• Solo-poly: this one sounds a little complicated, but just hear me out. If you are a person who is putting yourself and your own needs above the emotional and sexual needs of your partners, you probably fall into this category. You don’t have a primary or even really a secondary partner. It’s kind of like having a friends with benefits relationship without the friendship needed and with several people at once. It’s like being single and in several committed relationships at the same time. It’s really complicated to explain a person who wants a non-complicated polyamorous relationship, but I hope my explanation did the trick.

 

Non-Monogamous Misconceptions

There’s a lot of misinformation floating around out there. Let’s change that, shall we!

 

For starters, polyamorous relationships aren’t an excuse for spousal cheating. While you can cheat on your consensual coupling by seeking sex outside of your relationships, having more than one dedicated partner is not considered cheating. While we’re here, there’s also a difference between open relationships and polyamory. An open relationship means the main coupling approves of one or both partners having sex outside of the relationship, but there are no secondary partnerships with commitments.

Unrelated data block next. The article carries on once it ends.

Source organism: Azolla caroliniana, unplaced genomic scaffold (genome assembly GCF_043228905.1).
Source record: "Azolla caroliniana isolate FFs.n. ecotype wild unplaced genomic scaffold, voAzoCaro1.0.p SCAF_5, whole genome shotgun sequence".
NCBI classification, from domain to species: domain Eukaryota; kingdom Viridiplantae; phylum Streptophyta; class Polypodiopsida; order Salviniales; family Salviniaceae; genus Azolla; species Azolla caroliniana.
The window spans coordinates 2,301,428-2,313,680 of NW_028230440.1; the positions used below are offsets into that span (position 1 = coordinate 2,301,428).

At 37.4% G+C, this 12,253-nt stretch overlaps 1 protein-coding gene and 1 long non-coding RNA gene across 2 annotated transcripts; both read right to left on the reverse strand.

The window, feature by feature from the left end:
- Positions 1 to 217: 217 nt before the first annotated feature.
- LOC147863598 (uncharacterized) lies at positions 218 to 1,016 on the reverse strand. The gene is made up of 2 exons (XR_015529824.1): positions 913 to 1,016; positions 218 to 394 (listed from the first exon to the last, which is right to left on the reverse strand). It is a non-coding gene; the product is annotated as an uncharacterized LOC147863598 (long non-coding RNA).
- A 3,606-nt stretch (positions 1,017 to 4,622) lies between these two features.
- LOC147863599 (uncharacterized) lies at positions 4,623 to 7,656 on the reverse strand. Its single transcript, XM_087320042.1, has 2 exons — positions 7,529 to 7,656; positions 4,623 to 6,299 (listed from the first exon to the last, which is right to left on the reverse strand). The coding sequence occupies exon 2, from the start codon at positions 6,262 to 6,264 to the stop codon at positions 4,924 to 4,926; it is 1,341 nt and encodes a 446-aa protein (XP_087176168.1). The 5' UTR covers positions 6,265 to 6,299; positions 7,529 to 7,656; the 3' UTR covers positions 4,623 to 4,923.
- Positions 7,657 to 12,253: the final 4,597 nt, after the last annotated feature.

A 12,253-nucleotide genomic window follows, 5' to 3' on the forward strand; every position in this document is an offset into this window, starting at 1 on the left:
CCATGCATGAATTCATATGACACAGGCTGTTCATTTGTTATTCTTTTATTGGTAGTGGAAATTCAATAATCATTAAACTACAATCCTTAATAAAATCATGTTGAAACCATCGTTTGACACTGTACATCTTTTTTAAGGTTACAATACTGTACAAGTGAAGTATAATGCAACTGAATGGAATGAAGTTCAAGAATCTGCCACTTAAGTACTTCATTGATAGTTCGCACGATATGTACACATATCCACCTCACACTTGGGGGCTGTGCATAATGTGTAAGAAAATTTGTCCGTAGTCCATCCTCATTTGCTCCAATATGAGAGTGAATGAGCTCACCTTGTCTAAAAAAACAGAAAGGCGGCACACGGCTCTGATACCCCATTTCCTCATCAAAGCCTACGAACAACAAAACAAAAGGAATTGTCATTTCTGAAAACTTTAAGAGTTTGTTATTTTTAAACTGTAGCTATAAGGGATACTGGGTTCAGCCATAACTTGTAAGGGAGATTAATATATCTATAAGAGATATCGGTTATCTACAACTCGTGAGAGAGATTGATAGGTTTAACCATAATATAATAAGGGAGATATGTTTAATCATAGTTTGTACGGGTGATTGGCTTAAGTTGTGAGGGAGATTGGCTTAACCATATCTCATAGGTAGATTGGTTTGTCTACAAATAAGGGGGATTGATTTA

Okay let’s talk safe sex for a minute! Polyamorous people aren’t packed full of STIs. While any person can contract an STI, those in polyamorous relationships find themselves to be discussing the topic quite a bit. They usually practice safe sex and routine STI testing. This actually makes them less likely to catch an STI than those in other kinds of relationships. “Fluid bonding” occurs with you’re not using a condom during sex. Sometimes the primary partners in a poly relationship will fluid bond with each other but not their secondary and consecutive partners. Speaking of safe sex, did you know that PinkCherry has a ton of different condoms?! And they’re even more unique than the ones you’ll find in your local grocer’s family planning aisle.